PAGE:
Disclaimer: Blueseventy Swim of the Week is not meant to be a conclusive selection of the best overall swim of the week, but rather one Featured Swim to be explored in deeper detail. The blueSeventy Swim is an opportunity to take a closer look at the context of one of the many fast swims this week, perhaps a swim that slipped through the cracks as others grabbed the headlines, or a race we didn’t get to examine as closely in the flood of weekly meets.
U.S. Nationals don’t start until next week, but did you know that Pan Pacs and World Championships qualifying is already underway?
That’s not exactly true, of course. No matter what times have been done in-season, official roster spots for 2018 Pan Pacs and 2018 Worlds (along with three other major international meets) are selected solely based on results from Nationals. However, for swimmers who do grab a roster spot, relay entries (and secondary event entries) could be affected by big swims already put up this season.
Take Jack Conger, for example. The Texas pro blasted a new personal best in the 100 free over the weekend, going 48.76 to chop several hundredths off his career-best. Conger has already lowered his best time this season, going 48.80 in Atlanta in March after previously holding a best time of 49.02. But Conger rarely swims that event at his main taper and shave meet. The last time he did so was 2015, when he raced the event at both World University Games and U.S. Nationals. Lately, he’s seen his lineup more slanted to the 100 and 200 butterflys with a side of 200 free, the event in which he earned his first Olympic berth in 2016.
Here’s the issue for a swimmer as versatile as Conger: he’s got several great shots to make the Pan Pacs and World Championships teams… but in so many varying events that his Nationals (and potentially Pan Pacs) lineup might be overcrowded. The biggest conflict at Nationals is on day 1, when Conger’s 200 fly (where he’s the defending national champion) is back-to-back with the 100 free, which is a great opportunity for Conger to expand his medal count as part of the American 4×100 free relay. The events are also back-to-back at Pan Pacs, meaning Conger can’t go after his 200 fly in Irvine and then focus on grabbing a Worlds relay spot in the 100 at Pan Pacs, or vice versa.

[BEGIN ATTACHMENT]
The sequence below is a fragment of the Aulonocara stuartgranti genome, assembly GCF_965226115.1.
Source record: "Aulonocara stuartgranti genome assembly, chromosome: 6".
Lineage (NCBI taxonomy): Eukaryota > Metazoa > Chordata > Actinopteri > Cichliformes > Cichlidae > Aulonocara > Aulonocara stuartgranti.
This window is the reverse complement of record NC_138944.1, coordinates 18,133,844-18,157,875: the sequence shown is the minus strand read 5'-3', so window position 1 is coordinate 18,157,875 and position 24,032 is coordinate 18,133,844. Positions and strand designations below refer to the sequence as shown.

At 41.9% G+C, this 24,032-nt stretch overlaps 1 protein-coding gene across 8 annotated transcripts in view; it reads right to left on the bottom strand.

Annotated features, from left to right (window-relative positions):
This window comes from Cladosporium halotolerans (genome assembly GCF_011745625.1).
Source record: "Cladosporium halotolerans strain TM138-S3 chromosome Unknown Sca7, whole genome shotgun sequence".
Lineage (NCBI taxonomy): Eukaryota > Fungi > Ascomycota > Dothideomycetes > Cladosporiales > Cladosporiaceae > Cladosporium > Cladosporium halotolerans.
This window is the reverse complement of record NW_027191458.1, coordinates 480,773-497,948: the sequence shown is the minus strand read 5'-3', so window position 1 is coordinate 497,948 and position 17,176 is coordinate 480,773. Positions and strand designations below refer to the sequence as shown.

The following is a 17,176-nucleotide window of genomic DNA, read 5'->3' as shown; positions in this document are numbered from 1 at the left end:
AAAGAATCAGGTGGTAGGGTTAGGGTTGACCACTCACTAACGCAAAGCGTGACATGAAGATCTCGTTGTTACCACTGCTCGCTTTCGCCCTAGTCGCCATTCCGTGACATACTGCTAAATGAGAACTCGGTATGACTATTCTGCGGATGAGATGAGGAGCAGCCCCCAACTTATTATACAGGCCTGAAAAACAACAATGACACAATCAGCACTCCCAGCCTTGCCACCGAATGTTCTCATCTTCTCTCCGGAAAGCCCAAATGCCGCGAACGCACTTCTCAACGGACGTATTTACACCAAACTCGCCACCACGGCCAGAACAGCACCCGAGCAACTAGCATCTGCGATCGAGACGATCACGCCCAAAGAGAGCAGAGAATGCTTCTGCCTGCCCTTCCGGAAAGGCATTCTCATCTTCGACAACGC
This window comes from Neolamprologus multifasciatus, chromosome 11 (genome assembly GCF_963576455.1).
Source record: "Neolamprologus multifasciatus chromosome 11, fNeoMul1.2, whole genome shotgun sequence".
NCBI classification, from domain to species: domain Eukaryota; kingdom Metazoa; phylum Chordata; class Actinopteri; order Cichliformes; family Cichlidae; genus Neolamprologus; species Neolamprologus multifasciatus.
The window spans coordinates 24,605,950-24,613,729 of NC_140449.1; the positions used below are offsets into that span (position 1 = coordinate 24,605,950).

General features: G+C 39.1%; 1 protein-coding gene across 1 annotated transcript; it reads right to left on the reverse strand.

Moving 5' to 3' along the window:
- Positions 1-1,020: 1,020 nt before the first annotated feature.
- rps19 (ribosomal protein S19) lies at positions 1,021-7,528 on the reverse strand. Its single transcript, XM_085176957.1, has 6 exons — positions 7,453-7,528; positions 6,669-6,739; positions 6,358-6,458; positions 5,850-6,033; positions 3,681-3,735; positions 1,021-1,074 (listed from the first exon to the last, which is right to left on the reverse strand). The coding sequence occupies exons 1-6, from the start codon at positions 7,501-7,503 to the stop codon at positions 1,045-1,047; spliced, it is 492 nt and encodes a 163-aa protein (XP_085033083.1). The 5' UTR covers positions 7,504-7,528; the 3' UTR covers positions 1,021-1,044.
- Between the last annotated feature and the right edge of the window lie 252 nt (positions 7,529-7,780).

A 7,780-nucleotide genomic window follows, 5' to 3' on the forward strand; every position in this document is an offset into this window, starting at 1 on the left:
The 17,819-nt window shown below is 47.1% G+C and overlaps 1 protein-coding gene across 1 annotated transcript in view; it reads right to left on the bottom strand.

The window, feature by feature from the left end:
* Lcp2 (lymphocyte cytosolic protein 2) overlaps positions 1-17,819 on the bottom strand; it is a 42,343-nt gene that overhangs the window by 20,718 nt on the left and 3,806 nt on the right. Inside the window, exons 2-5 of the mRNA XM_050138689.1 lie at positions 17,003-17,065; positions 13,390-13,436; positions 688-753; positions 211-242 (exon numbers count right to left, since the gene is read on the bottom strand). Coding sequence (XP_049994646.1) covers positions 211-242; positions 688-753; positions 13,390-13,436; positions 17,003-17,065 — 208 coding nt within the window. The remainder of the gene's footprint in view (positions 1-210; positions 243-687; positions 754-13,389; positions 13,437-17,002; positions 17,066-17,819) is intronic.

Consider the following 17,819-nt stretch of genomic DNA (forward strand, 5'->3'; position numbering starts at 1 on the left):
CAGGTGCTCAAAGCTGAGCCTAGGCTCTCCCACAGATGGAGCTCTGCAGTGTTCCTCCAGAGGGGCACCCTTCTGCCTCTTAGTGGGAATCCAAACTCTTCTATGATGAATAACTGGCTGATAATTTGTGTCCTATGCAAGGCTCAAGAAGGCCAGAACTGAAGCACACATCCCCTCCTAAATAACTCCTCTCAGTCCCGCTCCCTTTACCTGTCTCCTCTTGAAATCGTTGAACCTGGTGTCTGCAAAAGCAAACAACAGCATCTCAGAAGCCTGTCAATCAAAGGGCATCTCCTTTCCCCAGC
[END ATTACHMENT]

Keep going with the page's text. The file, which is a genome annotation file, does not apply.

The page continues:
That’s where the unofficial early qualification comes into play. There’s precedent for Team USA using swimmers on relays who didn’t technically qualify, but proved their speed outside of the qualifying meet. In fact, last summer, Conger struggled enough in his individual 200 free to miss the World Championships team in that event. But he time trialed well enough to ultimately make the finals relay at Worlds, earning himself a bronze medal. Conger has been hurt by this phenomenon too, though. One year earlier, Conger was bumped off the finals 4×200 free relay despite putting up the fastest split of any American in prelims. (Of course, Conger was bumped from the relay for two guys named Phelps and Lochte, who have somewhat proven themselves on the international stage, so it was hard to argue with the decision).
All that is to say that Conger now has an avenue to contend for both the 200 fly and the 4×100 free relay at either Pan Pacs or Worlds. His 48.76 shows that he’s continuing to improve in that event. And his track record suggests he’ll be far, far faster on a relay, as Conger has a storied tradition of big relay swims compared to his individual times in those events. Here’s just three major examples:
|2015||100 LCM free||49.02||47.75|
|2017||200 LCM free||1:47.50||1:45.37|
|2017||50 SCY free||19.05||18.37|
With Conger splitting 47.7 (and backing it up with a 47.9 later in the same meet, the 2015 World University Games) at the same time as he was 49.0 individually, there’s an argument to be made that he could be good for a 47-mid split or better this summer. Last summer, the American relay in the Worlds final split 47.2 (Dressel), 47.4 (Haas), 48.0 (Pieroni) and 47.2 (Adrian) and the prelims team – though certainly using some safe relay exchanges – had a 48.7 (Chadwick) and a 48.1 (Apple) on the lineup.
Nationals now looks much more open for Conger, with no necessary doubles. He can swim 200 fly on day 1, 200 free on day 2 and 100 fly on day 3, with two more days left to time trial another 100 free if he wishes. With the battle for the 4×100 relay spots looking more and more intense this season, Conger may have won the battle before official qualifying even began.
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